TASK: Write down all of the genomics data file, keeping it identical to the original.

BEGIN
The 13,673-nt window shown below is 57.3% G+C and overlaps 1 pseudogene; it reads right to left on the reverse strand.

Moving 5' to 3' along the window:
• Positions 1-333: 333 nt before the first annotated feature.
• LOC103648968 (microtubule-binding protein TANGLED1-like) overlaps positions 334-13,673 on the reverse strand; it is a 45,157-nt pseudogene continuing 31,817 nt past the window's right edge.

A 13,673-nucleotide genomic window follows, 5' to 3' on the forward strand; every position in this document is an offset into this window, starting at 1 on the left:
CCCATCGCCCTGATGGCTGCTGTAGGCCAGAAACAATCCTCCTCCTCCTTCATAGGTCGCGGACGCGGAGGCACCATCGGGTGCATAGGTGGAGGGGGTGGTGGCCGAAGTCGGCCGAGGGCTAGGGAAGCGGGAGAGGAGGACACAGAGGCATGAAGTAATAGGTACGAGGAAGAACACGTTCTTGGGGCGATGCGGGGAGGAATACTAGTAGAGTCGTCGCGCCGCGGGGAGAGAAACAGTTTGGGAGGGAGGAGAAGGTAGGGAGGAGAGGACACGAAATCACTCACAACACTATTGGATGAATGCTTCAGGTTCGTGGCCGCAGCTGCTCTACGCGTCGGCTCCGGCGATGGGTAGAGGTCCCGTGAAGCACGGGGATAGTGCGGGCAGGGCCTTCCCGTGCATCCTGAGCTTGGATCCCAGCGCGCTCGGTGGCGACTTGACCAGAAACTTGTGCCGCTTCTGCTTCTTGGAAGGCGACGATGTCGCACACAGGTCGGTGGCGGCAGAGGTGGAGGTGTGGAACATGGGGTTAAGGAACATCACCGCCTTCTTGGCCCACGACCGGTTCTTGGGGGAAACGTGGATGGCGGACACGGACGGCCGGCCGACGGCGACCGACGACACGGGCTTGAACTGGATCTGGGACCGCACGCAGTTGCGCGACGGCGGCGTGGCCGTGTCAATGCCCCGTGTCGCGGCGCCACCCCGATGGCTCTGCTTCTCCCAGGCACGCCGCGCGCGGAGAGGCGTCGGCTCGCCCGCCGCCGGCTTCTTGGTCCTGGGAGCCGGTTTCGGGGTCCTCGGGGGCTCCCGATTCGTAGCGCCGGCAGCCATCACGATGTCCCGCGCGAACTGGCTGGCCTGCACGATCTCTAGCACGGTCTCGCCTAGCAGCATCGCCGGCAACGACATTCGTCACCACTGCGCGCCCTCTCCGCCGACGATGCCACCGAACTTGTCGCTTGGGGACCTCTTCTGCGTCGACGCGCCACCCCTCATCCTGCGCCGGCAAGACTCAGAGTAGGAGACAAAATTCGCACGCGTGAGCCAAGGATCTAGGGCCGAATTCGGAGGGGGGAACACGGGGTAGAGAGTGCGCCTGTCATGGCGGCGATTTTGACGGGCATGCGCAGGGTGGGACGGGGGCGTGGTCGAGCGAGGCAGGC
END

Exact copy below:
The 13,673-nt window shown below is 57.3% G+C and overlaps 1 pseudogene; it reads right to left on the reverse strand.

Moving 5' to 3' along the window:
• Positions 1-333: 333 nt before the first annotated feature.
• LOC103648968 (microtubule-binding protein TANGLED1-like) overlaps positions 334-13,673 on the reverse strand; it is a 45,157-nt pseudogene continuing 31,817 nt past the window's right edge.

A 13,673-nucleotide genomic window follows, 5' to 3' on the forward strand; every position in this document is an offset into this window, starting at 1 on the left:
CCCATCGCCCTGATGGCTGCTGTAGGCCAGAAACAATCCTCCTCCTCCTTCATAGGTCGCGGACGCGGAGGCACCATCGGGTGCATAGGTGGAGGGGGTGGTGGCCGAAGTCGGCCGAGGGCTAGGGAAGCGGGAGAGGAGGACACAGAGGCATGAAGTAATAGGTACGAGGAAGAACACGTTCTTGGGGCGATGCGGGGAGGAATACTAGTAGAGTCGTCGCGCCGCGGGGAGAGAAACAGTTTGGGAGGGAGGAGAAGGTAGGGAGGAGAGGACACGAAATCACTCACAACACTATTGGATGAATGCTTCAGGTTCGTGGCCGCAGCTGCTCTACGCGTCGGCTCCGGCGATGGGTAGAGGTCCCGTGAAGCACGGGGATAGTGCGGGCAGGGCCTTCCCGTGCATCCTGAGCTTGGATCCCAGCGCGCTCGGTGGCGACTTGACCAGAAACTTGTGCCGCTTCTGCTTCTTGGAAGGCGACGATGTCGCACACAGGTCGGTGGCGGCAGAGGTGGAGGTGTGGAACATGGGGTTAAGGAACATCACCGCCTTCTTGGCCCACGACCGGTTCTTGGGGGAAACGTGGATGGCGGACACGGACGGCCGGCCGACGGCGACCGACGACACGGGCTTGAACTGGATCTGGGACCGCACGCAGTTGCGCGACGGCGGCGTGGCCGTGTCAATGCCCCGTGTCGCGGCGCCACCCCGATGGCTCTGCTTCTCCCAGGCACGCCGCGCGCGGAGAGGCGTCGGCTCGCCCGCCGCCGGCTTCTTGGTCCTGGGAGCCGGTTTCGGGGTCCTCGGGGGCTCCCGATTCGTAGCGCCGGCAGCCATCACGATGTCCCGCGCGAACTGGCTGGCCTGCACGATCTCTAGCACGGTCTCGCCTAGCAGCATCGCCGGCAACGACATTCGTCACCACTGCGCGCCCTCTCCGCCGACGATGCCACCGAACTTGTCGCTTGGGGACCTCTTCTGCGTCGACGCGCCACCCCTCATCCTGCGCCGGCAAGACTCAGAGTAGGAGACAAAATTCGCACGCGTGAGCCAAGGATCTAGGGCCGAATTCGGAGGGGGGAACACGGGGTAGAGAGTGCGCCTGTCATGGCGGCGATTTTGACGGGCATGCGCAGGGTGGGACGGGGGCGTGGTCGAGCGAGGCAGGC